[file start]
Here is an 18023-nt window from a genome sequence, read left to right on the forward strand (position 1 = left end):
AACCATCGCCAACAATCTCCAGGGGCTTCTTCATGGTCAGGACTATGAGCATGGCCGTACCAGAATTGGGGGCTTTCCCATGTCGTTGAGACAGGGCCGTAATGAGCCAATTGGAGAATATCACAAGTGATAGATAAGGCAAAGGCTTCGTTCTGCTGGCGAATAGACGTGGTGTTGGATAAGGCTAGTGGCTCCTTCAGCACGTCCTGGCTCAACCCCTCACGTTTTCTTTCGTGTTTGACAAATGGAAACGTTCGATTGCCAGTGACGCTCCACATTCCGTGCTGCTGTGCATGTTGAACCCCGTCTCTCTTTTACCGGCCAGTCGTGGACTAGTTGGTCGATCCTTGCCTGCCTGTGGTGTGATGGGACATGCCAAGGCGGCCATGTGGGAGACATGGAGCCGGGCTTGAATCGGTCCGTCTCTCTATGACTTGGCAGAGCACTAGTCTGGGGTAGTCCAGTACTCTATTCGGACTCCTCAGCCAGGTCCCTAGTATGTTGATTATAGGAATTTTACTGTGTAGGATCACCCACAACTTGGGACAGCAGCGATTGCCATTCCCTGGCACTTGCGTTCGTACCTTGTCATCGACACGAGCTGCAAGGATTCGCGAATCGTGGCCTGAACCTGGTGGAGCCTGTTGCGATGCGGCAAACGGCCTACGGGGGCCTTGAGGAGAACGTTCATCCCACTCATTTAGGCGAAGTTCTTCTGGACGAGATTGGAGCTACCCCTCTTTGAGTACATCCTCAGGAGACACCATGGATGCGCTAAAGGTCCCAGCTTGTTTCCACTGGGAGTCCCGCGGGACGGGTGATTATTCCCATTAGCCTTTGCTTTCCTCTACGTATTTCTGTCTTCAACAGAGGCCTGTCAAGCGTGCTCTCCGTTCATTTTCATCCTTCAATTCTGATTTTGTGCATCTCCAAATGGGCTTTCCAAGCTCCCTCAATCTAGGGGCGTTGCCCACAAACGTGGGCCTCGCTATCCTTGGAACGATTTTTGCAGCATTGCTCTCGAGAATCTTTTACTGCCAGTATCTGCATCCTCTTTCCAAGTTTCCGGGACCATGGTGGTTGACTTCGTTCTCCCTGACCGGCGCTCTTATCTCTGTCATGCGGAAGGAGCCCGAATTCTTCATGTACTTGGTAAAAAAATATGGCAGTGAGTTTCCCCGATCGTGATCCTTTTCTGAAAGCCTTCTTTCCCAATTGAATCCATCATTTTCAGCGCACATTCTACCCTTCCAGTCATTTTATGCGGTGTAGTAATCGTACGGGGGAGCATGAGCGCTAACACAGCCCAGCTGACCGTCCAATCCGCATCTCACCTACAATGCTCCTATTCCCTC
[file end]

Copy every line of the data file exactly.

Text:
Here is an 18023-nt window from a genome sequence, read left to right on the forward strand (position 1 = left end):
AACCATCGCCAACAATCTCCAGGGGCTTCTTCATGGTCAGGACTATGAGCATGGCCGTACCAGAATTGGGGGCTTTCCCATGTCGTTGAGACAGGGCCGTAATGAGCCAATTGGAGAATATCACAAGTGATAGATAAGGCAAAGGCTTCGTTCTGCTGGCGAATAGACGTGGTGTTGGATAAGGCTAGTGGCTCCTTCAGCACGTCCTGGCTCAACCCCTCACGTTTTCTTTCGTGTTTGACAAATGGAAACGTTCGATTGCCAGTGACGCTCCACATTCCGTGCTGCTGTGCATGTTGAACCCCGTCTCTCTTTTACCGGCCAGTCGTGGACTAGTTGGTCGATCCTTGCCTGCCTGTGGTGTGATGGGACATGCCAAGGCGGCCATGTGGGAGACATGGAGCCGGGCTTGAATCGGTCCGTCTCTCTATGACTTGGCAGAGCACTAGTCTGGGGTAGTCCAGTACTCTATTCGGACTCCTCAGCCAGGTCCCTAGTATGTTGATTATAGGAATTTTACTGTGTAGGATCACCCACAACTTGGGACAGCAGCGATTGCCATTCCCTGGCACTTGCGTTCGTACCTTGTCATCGACACGAGCTGCAAGGATTCGCGAATCGTGGCCTGAACCTGGTGGAGCCTGTTGCGATGCGGCAAACGGCCTACGGGGGCCTTGAGGAGAACGTTCATCCCACTCATTTAGGCGAAGTTCTTCTGGACGAGATTGGAGCTACCCCTCTTTGAGTACATCCTCAGGAGACACCATGGATGCGCTAAAGGTCCCAGCTTGTTTCCACTGGGAGTCCCGCGGGACGGGTGATTATTCCCATTAGCCTTTGCTTTCCTCTACGTATTTCTGTCTTCAACAGAGGCCTGTCAAGCGTGCTCTCCGTTCATTTTCATCCTTCAATTCTGATTTTGTGCATCTCCAAATGGGCTTTCCAAGCTCCCTCAATCTAGGGGCGTTGCCCACAAACGTGGGCCTCGCTATCCTTGGAACGATTTTTGCAGCATTGCTCTCGAGAATCTTTTACTGCCAGTATCTGCATCCTCTTTCCAAGTTTCCGGGACCATGGTGGTTGACTTCGTTCTCCCTGACCGGCGCTCTTATCTCTGTCATGCGGAAGGAGCCCGAATTCTTCATGTACTTGGTAAAAAAATATGGCAGTGAGTTTCCCCGATCGTGATCCTTTTCTGAAAGCCTTCTTTCCCAATTGAATCCATCATTTTCAGCGCACATTCTACCCTTCCAGTCATTTTATGCGGTGTAGTAATCGTACGGGGGAGCATGAGCGCTAACACAGCCCAGCTGACCGTCCAATCCGCATCTCACCTACAATGCTCCTATTCCCTC